Half the planet is still free from a significant human influence – and it should remain like that.

18 06 2020 | 07:03Fermin Koop

Conservationists call to expand the amount of land formally protected.

About half of the Earth’s ice-free land remains free of significant influence from humans, according to a new study, which assessed the conversion of natural lands across the globe. The findings highlight the importance of protecting the world’s ecosystems from human impacts.

As human populations and economies have expanded, so too has our footprint on natural environments, with vast amounts of land used for agriculture and extractive activities. Only 15% of Earth’s land surface is now formally under protection, a figure that conservation organizations claim has to be largely increased.

Initial efforts to map human encroachment on natural environments can be traced back to the 1980s. But these first maps, while revolutionary, were crude due to both data and computing limitations — until now.

A team of researchers led by Jason Riggio at the University of California looked at four separate maps showing global human influence around the world at different times between 2009 and 2015. This helped them to create one composite global map highlighting areas where people have the least influence.

The four maps analyzed showed that between 20% and 34% of the Earth’s ice-free surface has a very low human influence, while between 48% and 56% of the global surface has a low human influence. Three of the four maps analyzed suggest that 46% of the world’s surface that is covered in non-permanent ice has a low human influence.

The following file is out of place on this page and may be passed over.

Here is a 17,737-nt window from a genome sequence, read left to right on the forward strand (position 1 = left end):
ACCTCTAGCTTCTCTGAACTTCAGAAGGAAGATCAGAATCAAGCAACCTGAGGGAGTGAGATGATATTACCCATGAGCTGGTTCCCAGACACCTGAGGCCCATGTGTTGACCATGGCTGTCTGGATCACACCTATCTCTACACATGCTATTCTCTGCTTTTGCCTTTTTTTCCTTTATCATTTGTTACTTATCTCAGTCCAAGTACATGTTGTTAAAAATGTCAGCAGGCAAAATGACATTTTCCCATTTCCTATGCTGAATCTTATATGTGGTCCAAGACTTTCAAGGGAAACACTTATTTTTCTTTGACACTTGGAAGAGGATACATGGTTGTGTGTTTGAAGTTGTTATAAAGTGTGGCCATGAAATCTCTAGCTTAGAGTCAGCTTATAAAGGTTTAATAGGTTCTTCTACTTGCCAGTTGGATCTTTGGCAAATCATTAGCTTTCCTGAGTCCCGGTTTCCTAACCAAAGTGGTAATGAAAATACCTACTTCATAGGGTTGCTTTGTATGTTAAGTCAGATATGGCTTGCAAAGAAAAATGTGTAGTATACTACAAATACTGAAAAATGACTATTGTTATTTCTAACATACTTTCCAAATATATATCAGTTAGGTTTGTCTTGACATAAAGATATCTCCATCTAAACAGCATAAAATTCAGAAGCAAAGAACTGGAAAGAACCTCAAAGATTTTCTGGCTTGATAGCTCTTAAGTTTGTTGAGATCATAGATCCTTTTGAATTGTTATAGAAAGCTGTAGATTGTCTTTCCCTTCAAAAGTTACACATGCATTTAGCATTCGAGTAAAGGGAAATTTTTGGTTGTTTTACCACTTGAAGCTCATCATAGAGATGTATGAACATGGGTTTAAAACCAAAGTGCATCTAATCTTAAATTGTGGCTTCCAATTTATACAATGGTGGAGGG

Among the largest low-impact areas are broad stretches of boreal forests and tundra across northern Asia and North America and vast deserts like the Sahara in Africa and the Australian Outback. These areas tend to be colder and/or drier and less fit for agriculture.

Worrisomely, less than 1% of temperate grasslands, tropical coniferous forests and tropical dry forests have very low human influence. Researchers also found that less than 1% of tropical grasslands, mangroves, and montane grasslands have a very low human influence.

“Though human land uses are increasingly threatening Earth’s remaining natural habitats, especially in warmer and more hospitable areas, nearly half of Earth still remains in areas without large-scale intensive use,” said in a statement co-author Erle Ellis, professor of geography at the University of Maryland-Baltimore County

The analysis suggests that “the overall trend is that we continue to lose natural landscapes and overall human influence is increasing globally”, said Riggio. Highlighting the few remaining areas on Earth with little human impact could also help governments and organizations to plan and prioritize which areas of the world to protect, he argued.

Biodiversity goals

The study aims to inform the upcoming global Convention on Biological Diversity (CDB), which aims to establish specific and ambitious targets to protect land and water ecosystems. The meeting was due to happen this year in China but was pushed to 2021 without a specific date due to the coronavirus pandemic.

The researchers argued that the current pandemic illustrates the importance of maintaining natural lands to separate animal and human activity. Studies have shown the likelihood that that SARS-CoV2, the virus that causes the disease COVID-19, is a zoonotic virus that jumped from animals to humans.

“Human risk to diseases like COVID-19 could be reduced by halting the trade and sale of wildlife, and minimizing human intrusion into wild areas,” said in a statement senior author Andrew Jacobson, professor of GIS and conservation at Catawba College in North Carolina.

Organizations such as Nature Needs Half and the Half-Earth Project are asking governments to commit to protecting 30% of the land and water by 2030 and 50% by 2050. Intact land can help purify air and water, recycle nutrients, break down waste products and pollinate plants, with a value estimated at trillions of dollars per year.

The study was published in the journal Global Change Biology.



12 June 2020